Elizabeth Cady Stanton was an inspirational activist who fought strongly for women’s rights and the abolitionist movement. Born the daughter of a court judge, Elizabeth was fascinated with learning about the law, and she soon discovered the disparity between freedoms for men and women, especially married women. Unlike many girls of that time, Stanton was educated at Johnstown Academy, where she won several academic awards and honors. Her achievements, however, mattered little once she reached college age, when she was forced to attend the Troy Female Seminary rather than the all-male Union College. While at the school, she heard several revivalist speakers who thoroughly confused and frightened her; later, Stanton left Christianity for a life of logic and ethics.
Once out of school, Elizabeth met and married Henry Stanton, a journalist with whom she worked during her involvement in the early abolitionist movement. They honeymooned in Europe before returning to Boston, where Henry studied law under Stanton’s father. Henry, like his father-in-law, disagreed with his wife’s aims of women’s suffrage, and the issue caused tension throughout their marriage. Regardless, their life together was a happy one. In 1847, the Stantons moved to Seneca Falls, where Elizabeth found herself bored by the lack of intellectual activities and companions. In order to combat this dissatisfaction, she became more involved in the community, and by 1848 she had begun to take the first major steps toward her goal of gender equality.
Elizabeth had long been an admirer and friend of Lucretia Mott, a profoundly abolitionist Quaker women, and during the International Anti-Slavery Convention in London, she was disgusted by the way Mott and other women in attendance had been banished from the main viewing session despite their assistance in the movement. In 1848, she joined Mott, her sister, and several other women at Seneca Falls, where they held the first women’s rights convention. During the meeting, Elizabeth read aloud form her Declaration of Sentiments, proclaiming the equal rights of men and women. She later went on to make guest appearances at several other conventions, and in 1851, she was introduced to Susan B. Anthony. After the Civil War, the two women protested the new amendments allowing black men to vote, insisting that the law be edited to include women as well. Nonetheless, the amendments remained unchanged, and the suffrage movement divided into two camps—those who, like Stanton, wanted “all or nothing,” and those who were more conservative in their approach.
Later, Stanton, Anthony, and others began to espouse the idea that the 14th and 15th Amendments, which allowed all citizens, regardless of race, to vote in elections, extended to women as well. Rather than try to change state legislature, they instead marched to the polls and demanded a ballot. Despite these efforts, however, women would not be given the right to vote for another fifty years. Because Elizabeth’s plans for equality were not limited to suffrage, she began to distance herself from other leaders of the movement, condemning sexism in Christianity and supporting divorce, property, and employment rights for women, as well as interracial marriage. Stanton also helped pass the “Woman’s Property Bill,” and she was active internationally, helping prepare for the founding of the International Council of Women. In time, the liberal National Woman’s Suffrage Association merged with the more conservative and religious American Woman Suffrage Association, and despite her initial objections, Stanton became president of the group. Ten years before her death, Stanton finally had the opportunity to bring her argument before the U.S. House Committee on the Judiciary, where her speech moved several listeners. Elizabeth passed away in 1902, eighteen years before women were finally granted the right to vote.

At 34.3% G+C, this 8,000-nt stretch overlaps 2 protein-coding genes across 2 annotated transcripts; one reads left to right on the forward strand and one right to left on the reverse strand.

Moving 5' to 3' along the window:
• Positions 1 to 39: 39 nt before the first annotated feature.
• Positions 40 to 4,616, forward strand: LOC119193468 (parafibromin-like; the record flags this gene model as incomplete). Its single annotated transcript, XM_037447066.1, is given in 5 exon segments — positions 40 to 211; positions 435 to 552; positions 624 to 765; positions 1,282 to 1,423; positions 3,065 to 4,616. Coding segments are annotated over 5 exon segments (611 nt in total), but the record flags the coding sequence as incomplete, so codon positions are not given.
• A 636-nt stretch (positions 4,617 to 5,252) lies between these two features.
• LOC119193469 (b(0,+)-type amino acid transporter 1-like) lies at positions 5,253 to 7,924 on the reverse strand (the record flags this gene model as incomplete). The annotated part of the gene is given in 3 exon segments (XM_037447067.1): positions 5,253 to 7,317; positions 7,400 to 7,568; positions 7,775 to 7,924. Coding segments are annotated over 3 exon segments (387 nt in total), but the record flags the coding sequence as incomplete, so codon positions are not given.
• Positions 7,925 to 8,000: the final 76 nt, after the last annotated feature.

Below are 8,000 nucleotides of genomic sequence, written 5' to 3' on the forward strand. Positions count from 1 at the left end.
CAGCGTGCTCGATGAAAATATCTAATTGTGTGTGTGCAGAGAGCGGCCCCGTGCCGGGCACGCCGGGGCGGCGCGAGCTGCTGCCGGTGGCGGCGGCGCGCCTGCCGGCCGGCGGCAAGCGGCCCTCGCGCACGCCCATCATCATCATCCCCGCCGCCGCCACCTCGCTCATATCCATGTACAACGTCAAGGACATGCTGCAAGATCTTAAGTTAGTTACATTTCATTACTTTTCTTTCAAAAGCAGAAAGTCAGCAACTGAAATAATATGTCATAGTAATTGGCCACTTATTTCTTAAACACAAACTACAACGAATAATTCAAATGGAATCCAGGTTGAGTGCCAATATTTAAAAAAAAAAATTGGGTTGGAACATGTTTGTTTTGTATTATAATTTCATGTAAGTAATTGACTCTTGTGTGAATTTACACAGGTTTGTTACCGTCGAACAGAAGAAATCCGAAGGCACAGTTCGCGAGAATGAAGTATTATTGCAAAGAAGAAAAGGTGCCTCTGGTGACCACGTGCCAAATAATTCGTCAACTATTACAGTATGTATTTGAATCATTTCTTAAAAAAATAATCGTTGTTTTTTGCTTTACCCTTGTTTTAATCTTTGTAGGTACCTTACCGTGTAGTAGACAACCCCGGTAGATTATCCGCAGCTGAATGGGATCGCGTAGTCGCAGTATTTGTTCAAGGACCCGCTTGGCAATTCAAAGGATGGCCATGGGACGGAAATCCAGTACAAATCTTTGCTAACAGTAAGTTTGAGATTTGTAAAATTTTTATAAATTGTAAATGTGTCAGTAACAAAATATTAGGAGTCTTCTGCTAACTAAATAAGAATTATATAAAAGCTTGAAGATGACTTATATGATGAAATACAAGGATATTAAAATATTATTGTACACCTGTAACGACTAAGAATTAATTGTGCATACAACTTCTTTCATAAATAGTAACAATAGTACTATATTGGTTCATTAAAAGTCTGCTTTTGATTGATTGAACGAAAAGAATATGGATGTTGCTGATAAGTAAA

|Graduated from Johnstown Academy.|
|Married Henry Brewster Stanton.|
|Moved to Seneca Falls.|
|First Women's Convention at Seneca Falls.|
|Met Susan B. Anthony.|
|Founded the Woman's State Temperance Society.|
|Passage of the 14th Amendment.|
|Passage of the 15th Amendment.|
|Helped pass the 'Woman's Property Bill.'|
|Appealed to the U.S. House Committee on the Judiciary for women's rights.|
|Women's suffrage was granted in the United States.|
|Elizabeth Cady Stanton in||Heroes of Progress in America by Charles Morris|
|Influential Quaker leader who advocated the rights of women. Held relatively conservative views among early feminists.|
|Leader of the female suffrage and temperence movements who traveled widely and became a full time advocate.|
|Prominent abolitionist, well-known as the publisher of the Liberator, an abolitionist newspaper.|
|Radical abolitionist who condoned violence in order to abolish slavery. Led a raid on the armory in Harper's Ferry.|